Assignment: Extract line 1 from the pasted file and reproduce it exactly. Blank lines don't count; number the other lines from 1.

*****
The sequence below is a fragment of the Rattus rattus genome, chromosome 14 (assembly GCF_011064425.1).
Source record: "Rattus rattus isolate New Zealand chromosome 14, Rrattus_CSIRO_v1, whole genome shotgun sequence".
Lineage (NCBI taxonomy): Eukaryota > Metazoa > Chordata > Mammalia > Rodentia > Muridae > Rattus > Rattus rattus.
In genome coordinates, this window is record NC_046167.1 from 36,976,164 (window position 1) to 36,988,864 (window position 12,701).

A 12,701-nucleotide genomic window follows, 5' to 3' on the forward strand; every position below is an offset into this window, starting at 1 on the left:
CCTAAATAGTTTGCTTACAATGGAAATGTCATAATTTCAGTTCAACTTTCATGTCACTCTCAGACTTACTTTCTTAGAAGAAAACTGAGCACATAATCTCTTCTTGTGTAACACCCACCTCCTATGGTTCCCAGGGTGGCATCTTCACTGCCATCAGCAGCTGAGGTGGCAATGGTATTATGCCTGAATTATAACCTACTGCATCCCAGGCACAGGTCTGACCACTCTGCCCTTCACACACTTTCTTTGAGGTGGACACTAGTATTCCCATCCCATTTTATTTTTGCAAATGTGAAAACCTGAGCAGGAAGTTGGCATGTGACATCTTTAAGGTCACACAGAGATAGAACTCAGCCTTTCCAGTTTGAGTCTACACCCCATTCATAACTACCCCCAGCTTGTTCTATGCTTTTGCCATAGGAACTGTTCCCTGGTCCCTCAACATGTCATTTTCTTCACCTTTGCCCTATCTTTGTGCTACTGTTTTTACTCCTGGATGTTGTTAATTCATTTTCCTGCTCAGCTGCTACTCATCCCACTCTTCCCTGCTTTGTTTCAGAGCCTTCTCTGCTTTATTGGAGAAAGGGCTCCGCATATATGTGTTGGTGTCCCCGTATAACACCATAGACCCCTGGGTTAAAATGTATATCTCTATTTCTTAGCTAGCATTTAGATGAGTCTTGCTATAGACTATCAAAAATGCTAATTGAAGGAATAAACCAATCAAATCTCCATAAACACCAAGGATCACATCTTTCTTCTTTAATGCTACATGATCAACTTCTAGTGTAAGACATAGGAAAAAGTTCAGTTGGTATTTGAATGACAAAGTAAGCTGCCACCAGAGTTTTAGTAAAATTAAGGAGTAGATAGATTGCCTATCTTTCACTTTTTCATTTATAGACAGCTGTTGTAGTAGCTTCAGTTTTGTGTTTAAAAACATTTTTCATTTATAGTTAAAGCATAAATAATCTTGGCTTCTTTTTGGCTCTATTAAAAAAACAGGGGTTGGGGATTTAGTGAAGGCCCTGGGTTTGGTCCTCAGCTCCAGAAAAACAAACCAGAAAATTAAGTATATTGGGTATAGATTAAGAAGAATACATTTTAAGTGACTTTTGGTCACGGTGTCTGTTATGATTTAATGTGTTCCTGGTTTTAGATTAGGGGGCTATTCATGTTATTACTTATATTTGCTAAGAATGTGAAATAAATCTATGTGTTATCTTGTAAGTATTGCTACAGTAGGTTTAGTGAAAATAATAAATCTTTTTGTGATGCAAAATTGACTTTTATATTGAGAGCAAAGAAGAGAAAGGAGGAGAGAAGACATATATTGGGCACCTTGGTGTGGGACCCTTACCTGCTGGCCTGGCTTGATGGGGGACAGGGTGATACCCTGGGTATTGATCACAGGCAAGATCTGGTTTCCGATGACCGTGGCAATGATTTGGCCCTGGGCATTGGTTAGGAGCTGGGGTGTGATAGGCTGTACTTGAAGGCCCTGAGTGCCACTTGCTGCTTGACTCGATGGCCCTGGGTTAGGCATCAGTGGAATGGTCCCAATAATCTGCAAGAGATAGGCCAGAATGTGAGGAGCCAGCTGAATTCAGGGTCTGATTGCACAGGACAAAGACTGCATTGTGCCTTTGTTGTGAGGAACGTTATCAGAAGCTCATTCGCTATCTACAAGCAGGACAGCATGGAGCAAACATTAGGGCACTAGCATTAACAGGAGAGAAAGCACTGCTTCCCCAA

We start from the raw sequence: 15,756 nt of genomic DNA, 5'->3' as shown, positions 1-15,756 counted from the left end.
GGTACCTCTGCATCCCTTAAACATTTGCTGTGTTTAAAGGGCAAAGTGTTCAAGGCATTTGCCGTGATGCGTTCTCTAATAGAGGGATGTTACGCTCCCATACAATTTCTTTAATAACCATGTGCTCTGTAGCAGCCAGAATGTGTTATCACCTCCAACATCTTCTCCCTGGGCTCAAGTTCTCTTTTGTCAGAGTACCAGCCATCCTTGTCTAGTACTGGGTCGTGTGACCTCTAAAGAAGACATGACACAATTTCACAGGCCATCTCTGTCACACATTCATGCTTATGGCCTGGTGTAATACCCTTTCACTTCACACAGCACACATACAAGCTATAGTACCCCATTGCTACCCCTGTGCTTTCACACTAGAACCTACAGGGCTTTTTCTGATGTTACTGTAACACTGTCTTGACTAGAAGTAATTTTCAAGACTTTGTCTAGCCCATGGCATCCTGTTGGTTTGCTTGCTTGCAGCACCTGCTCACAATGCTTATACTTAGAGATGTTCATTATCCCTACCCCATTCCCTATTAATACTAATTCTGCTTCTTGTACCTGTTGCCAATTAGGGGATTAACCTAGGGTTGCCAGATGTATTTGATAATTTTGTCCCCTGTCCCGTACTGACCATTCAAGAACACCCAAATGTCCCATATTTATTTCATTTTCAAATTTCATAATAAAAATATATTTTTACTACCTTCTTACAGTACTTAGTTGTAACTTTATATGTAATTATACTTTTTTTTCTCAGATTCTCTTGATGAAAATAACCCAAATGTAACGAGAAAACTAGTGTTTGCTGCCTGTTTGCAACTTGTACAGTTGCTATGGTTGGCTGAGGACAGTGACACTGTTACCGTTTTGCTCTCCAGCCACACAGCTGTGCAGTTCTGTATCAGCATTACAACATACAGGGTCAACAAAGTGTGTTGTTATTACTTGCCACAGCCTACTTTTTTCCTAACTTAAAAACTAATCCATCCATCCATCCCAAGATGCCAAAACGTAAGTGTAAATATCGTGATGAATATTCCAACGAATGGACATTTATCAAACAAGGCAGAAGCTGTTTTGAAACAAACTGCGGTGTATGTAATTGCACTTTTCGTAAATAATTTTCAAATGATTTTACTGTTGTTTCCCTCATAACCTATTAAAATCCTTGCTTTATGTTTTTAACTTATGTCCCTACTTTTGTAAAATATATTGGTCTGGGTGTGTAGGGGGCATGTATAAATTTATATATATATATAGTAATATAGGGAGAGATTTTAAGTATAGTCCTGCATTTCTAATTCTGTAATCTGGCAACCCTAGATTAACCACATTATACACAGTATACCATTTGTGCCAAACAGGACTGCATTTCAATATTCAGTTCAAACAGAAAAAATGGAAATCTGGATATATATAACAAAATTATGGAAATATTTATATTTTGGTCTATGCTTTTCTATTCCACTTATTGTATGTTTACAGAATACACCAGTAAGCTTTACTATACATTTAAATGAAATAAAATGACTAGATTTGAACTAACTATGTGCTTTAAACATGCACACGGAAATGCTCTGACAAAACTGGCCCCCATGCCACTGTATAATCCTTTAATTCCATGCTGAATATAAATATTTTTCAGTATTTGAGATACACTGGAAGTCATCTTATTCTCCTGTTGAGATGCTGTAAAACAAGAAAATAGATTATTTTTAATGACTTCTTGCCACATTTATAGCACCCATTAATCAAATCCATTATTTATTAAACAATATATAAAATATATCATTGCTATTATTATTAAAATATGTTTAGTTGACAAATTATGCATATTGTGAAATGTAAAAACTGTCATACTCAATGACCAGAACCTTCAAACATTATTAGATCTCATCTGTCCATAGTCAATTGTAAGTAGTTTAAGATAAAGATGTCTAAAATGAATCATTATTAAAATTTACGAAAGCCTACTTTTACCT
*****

The sequence below is a fragment of the Rattus rattus genome, chromosome 14 (assembly GCF_011064425.1).